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On March 17, 1959, the Dalai Lama slipped out of his summer palace, the Norbulingka, in disguise, evading detection both by the Chinese Communist authorities stationed in the city and by the thousands of Tibetan demonstrators who had gathered in the area, fearful that the Chinese were plotting to abduct their beloved leader. After a hair-raising trek across the Himalayas, he re-emerged weeks later in India, where he set up his government in exile. Soon after he left Lhasa, however, the Chinese People's Liberation Army pummeled the city in the savage "Battle of Lhasa." The poorly prepared Tibetans were forced to capitulate, putting Mao in a position to fulfill his long-held dream of imposing Communist rule over Tibet. Partisan politics has tended to overshadow history ever since these fateful developments. For decades, independent scholars have lacked the source materials necessary for evaluating these conflicting allegations and placing them in their proper historical context. Chinese sources, in particular, have remained shrouded in secrecy until quite recently. Meanwhile, unrest has continued to erupt periodically in Lhasa, which had its third major disturbance in 2008. What really happened in Lhasa in March 1959, and why did it happen? Tibet in Agony sets the historical record straight by extensive examination of Chinese and Tibetan sources, many of which are either new or have never before been used by independent scholars. From these sources emerges the first narrative to trace the crisis in Lhasa in March 1959 to its roots in Mao's plan to take over Tibet, and in the fears and suspicions that the step-by-step execution of his plan aroused among Tibetans.--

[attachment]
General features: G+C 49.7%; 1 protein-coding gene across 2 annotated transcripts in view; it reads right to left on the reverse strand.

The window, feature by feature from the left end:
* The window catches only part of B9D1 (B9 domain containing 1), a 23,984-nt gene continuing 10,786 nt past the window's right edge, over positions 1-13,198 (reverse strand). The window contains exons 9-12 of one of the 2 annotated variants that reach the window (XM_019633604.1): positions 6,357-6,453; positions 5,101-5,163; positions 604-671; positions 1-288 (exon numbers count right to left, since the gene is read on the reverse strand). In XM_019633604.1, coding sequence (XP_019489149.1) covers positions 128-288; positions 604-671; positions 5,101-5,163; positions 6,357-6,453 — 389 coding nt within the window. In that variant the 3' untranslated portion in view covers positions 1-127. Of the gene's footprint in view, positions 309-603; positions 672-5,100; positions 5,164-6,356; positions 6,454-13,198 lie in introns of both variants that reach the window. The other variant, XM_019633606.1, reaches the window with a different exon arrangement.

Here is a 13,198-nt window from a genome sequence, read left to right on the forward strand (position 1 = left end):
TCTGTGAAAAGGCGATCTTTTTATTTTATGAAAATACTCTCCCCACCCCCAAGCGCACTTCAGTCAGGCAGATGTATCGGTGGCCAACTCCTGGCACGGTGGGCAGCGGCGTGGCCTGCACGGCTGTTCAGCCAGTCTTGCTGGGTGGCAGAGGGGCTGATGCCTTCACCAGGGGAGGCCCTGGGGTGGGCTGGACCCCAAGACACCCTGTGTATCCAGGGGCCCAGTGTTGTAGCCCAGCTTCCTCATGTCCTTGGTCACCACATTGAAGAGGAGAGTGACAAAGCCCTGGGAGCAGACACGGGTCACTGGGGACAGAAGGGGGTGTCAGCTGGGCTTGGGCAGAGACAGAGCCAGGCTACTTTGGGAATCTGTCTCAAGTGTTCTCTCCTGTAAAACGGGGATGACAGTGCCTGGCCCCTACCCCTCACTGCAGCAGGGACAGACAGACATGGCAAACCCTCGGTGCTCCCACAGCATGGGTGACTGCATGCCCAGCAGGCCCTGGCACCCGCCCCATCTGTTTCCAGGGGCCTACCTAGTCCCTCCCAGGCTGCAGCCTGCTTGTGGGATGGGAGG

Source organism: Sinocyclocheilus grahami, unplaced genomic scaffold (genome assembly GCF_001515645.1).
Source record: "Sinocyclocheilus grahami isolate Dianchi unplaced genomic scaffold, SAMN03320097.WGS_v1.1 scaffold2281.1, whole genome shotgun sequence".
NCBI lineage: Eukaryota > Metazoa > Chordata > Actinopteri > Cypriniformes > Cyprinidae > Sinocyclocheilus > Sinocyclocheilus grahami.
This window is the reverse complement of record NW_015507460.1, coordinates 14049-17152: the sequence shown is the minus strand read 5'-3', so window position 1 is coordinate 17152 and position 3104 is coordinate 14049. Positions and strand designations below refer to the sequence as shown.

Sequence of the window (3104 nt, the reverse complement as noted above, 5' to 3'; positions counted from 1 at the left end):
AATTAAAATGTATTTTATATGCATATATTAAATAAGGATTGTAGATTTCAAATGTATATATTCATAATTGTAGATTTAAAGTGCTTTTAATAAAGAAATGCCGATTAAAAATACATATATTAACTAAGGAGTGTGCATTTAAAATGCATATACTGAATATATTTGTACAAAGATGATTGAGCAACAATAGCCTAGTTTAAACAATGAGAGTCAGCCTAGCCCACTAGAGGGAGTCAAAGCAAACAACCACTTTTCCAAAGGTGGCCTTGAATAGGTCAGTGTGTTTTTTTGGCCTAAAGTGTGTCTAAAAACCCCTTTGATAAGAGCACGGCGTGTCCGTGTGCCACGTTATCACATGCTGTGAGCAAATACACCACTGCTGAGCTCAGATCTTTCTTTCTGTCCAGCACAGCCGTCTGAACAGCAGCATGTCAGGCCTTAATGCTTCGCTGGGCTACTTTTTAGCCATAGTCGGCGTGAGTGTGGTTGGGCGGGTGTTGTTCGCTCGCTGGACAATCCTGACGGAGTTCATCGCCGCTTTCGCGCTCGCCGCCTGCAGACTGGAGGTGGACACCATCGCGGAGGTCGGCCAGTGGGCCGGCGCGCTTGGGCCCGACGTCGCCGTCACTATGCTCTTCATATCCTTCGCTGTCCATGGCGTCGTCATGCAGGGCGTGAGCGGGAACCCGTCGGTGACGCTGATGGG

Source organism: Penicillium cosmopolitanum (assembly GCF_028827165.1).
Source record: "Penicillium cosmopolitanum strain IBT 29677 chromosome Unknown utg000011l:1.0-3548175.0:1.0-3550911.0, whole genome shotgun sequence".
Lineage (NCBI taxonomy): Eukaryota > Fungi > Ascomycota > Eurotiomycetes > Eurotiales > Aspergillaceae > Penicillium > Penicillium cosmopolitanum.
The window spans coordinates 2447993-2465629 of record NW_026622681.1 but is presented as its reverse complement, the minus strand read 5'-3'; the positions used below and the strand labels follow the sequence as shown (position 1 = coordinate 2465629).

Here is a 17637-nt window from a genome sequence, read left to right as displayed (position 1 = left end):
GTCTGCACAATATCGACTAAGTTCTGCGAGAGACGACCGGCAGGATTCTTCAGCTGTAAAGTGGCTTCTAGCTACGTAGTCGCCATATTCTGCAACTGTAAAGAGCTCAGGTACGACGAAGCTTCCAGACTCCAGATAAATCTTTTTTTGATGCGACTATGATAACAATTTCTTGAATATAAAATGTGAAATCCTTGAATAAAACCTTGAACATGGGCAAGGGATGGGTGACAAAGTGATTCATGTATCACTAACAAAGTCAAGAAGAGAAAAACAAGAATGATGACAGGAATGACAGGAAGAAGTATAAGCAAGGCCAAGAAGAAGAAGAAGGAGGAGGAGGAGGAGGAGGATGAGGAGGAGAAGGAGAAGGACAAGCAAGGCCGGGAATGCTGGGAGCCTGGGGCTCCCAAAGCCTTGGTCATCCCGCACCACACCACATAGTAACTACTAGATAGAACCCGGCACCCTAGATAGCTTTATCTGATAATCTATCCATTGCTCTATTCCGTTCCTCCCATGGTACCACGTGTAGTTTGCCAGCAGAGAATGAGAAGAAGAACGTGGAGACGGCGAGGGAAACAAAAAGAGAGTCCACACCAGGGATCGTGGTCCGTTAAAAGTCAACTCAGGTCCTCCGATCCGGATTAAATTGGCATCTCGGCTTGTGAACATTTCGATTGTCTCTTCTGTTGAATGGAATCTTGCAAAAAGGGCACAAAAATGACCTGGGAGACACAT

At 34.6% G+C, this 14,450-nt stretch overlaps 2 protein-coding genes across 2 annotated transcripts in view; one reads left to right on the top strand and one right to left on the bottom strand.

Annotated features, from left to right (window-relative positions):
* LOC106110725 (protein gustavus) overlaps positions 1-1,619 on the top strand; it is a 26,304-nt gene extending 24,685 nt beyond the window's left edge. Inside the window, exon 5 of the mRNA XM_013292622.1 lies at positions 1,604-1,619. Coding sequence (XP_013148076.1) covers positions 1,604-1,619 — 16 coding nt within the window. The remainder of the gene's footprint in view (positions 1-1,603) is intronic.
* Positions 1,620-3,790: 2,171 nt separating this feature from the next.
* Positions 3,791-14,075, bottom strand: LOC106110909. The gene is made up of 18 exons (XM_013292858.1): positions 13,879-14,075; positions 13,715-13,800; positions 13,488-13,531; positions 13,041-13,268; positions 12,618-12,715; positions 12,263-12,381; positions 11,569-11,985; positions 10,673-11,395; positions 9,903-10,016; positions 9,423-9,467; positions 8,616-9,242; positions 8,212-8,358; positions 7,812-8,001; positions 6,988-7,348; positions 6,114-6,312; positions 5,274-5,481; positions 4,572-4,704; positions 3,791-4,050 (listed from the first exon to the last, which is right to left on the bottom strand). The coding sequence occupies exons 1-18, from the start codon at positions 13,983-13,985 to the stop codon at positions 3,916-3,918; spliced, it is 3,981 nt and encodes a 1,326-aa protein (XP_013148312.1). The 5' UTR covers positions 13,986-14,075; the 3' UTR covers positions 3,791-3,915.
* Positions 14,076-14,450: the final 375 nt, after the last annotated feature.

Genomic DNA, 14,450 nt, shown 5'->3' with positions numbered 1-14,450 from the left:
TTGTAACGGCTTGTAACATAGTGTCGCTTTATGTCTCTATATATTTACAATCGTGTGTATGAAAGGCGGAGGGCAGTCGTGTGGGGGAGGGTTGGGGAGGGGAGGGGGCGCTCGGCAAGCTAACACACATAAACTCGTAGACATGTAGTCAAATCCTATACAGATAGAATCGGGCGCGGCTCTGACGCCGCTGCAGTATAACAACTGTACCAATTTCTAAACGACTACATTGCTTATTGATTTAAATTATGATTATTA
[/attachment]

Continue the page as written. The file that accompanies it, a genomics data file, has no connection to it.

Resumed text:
Number of Pages: 41039
Publisher: Harvard Univ Pr
Author: Jianglin Li
Street Date: September 12, 2016
Item Number (DPCI): 248-23-1944
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